Portugal is one of a clutch of European countries that sent representatives to the inauguration of the new president of Argentina this week – in the hope that the future could be mutually beneficial.
Says Dinheiro Vivo, Peronist leader Alberto Fernández believes his country should look on Portugal as a “second gateway into the Europe Union.”
The transition from the reality in which Argentina is struggling – with debt and economic recession – won’t come easily but it is this point that provides the two countries with ‘common ground’.
Says DV, the current Argentine government “shows admiration” for the ‘Portuguese economic model that emerged from (bailout-enforced) adjustment to growth’.
Said foreign affairs minister Augusto Santos Silva “the new government looks at the Portuguese experience as a lesson worth learning. After all, since 2015 we have managed to turn the page on austerity, and this is the overriding concern now of all Argentines”.
Santos Silva added that Portugal “looks at Latin America as our second home” and is particularly keen to further integrate with Mercosul – the trading bloc made up of Brazil, Argentina, Paraguay and Uruguay – and the Pacific Alliance, made up of Mexico, Peru, Colombia and Chile.
The next step will most likely be an official visit to Portugal by Santos Silva’s counterpart Felipe Solá aimed at “consolidating bilateral relations”.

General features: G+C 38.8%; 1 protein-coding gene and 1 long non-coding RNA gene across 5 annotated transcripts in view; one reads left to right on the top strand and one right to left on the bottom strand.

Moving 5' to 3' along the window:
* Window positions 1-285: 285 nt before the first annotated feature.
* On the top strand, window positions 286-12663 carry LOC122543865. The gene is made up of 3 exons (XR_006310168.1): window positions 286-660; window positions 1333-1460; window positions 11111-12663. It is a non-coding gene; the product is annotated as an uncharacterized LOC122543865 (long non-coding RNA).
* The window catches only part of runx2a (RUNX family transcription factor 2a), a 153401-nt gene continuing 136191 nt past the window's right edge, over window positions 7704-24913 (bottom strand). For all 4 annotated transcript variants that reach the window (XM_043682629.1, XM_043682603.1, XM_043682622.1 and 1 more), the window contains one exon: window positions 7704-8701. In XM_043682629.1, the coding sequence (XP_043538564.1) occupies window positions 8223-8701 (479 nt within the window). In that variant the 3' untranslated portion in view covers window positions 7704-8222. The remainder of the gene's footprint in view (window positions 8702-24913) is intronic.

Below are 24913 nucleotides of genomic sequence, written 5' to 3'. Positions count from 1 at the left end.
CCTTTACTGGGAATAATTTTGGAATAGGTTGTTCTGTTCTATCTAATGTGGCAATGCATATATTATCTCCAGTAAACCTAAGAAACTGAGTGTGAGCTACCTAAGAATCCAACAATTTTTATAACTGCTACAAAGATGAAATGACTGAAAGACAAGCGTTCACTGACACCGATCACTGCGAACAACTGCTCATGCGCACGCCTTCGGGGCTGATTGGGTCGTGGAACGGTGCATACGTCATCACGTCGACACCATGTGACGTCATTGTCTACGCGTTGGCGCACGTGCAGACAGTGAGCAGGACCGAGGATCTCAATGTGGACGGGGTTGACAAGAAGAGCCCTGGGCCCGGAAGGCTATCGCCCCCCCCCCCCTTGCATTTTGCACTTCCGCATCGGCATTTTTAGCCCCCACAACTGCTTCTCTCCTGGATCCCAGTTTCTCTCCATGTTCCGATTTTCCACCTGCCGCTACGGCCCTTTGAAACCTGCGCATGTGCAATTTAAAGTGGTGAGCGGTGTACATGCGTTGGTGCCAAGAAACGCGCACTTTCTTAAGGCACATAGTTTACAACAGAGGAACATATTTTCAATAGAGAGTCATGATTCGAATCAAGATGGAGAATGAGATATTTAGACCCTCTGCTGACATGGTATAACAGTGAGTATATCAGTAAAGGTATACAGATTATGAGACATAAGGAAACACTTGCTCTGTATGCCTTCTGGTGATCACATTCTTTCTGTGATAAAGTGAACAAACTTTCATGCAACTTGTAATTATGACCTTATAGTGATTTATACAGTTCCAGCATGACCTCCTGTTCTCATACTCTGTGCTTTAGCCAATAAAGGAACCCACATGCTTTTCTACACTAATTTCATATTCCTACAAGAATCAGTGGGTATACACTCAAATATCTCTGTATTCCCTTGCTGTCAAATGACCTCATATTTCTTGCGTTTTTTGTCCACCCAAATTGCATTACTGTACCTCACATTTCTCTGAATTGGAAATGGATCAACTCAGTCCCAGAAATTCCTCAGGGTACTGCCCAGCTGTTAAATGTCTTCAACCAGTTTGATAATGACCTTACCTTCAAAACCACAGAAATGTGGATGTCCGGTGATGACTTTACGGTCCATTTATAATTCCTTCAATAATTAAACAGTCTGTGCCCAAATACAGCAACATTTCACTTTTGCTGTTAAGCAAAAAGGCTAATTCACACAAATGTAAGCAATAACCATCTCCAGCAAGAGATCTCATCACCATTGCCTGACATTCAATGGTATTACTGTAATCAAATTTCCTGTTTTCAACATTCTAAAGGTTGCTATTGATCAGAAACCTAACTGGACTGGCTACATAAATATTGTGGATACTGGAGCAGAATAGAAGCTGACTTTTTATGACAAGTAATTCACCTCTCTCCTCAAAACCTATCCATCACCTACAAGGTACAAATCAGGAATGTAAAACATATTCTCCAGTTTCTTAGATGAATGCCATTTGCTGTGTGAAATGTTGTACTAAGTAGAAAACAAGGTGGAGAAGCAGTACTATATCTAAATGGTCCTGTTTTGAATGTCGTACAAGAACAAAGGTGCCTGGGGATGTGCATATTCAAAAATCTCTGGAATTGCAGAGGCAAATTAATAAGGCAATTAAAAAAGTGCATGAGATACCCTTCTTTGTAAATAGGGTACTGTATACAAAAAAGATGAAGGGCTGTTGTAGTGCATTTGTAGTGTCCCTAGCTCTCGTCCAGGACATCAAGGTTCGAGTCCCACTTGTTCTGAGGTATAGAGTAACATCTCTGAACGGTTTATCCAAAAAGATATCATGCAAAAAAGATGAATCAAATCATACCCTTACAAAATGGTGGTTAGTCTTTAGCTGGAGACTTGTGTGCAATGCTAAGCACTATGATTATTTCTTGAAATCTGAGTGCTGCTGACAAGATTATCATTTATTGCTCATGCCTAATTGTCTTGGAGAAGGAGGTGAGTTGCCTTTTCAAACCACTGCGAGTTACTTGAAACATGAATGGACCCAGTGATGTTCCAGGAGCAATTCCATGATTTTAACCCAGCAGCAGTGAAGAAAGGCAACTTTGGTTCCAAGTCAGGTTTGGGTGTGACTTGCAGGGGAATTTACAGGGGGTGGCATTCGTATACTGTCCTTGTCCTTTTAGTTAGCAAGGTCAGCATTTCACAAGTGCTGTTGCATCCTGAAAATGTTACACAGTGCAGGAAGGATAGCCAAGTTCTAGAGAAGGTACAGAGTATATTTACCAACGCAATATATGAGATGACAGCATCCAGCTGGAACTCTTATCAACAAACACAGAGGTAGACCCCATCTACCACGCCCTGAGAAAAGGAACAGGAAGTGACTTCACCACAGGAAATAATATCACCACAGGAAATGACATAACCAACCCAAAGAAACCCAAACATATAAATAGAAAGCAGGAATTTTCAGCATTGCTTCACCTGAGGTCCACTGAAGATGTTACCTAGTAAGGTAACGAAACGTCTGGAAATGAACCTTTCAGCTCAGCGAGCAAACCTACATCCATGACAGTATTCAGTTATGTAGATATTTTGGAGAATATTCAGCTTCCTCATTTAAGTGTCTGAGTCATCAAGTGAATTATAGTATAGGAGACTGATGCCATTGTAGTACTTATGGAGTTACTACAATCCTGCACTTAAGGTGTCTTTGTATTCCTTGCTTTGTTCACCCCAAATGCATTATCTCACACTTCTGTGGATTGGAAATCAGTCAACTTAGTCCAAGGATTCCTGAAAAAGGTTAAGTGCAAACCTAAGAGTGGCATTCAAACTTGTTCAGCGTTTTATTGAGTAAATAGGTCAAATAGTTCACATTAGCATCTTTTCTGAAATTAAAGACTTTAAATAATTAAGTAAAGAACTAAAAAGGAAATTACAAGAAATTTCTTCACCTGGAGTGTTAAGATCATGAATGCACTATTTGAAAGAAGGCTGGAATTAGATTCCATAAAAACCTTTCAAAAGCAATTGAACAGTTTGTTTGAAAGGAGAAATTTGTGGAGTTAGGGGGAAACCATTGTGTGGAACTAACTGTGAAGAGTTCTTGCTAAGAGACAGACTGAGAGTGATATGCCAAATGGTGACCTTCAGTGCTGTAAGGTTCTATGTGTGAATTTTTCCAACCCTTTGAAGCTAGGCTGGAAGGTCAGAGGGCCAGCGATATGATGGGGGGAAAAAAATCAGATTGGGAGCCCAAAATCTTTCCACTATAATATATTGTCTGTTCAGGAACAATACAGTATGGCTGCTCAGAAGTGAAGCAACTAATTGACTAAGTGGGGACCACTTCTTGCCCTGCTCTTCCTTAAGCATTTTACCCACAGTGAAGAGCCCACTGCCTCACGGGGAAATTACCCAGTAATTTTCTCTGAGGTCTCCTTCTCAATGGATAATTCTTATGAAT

Explain reports, one way out of Argentina’s crisis will be to increase exports, particularly of agri-foods.
Said Santos Silva after what was described as a brief meeting with the new Argentine leader at Casa Rosada (piictured above) in Buenos Aires: “President Fernández was very clear that economic diplomacy must be a priority for Argentina which needs to make import substitutions. Import less and produce more”.
The president’s inauguration was a relatively low-key affair, with Alberto Fernández driving himself and his girlfriend to congress in their second-hand Toyota.
Said the Economist, citizens have cause for trepidation as well as celebration: Two-fifths of them are poor, “meaning they cannot afford a basket of staple goods, and the share is rising. The annualised inflation rate exceeds 50%” while Argentina’s $57bn loan from the IMF is “the largest bail-out in the fund’s history”.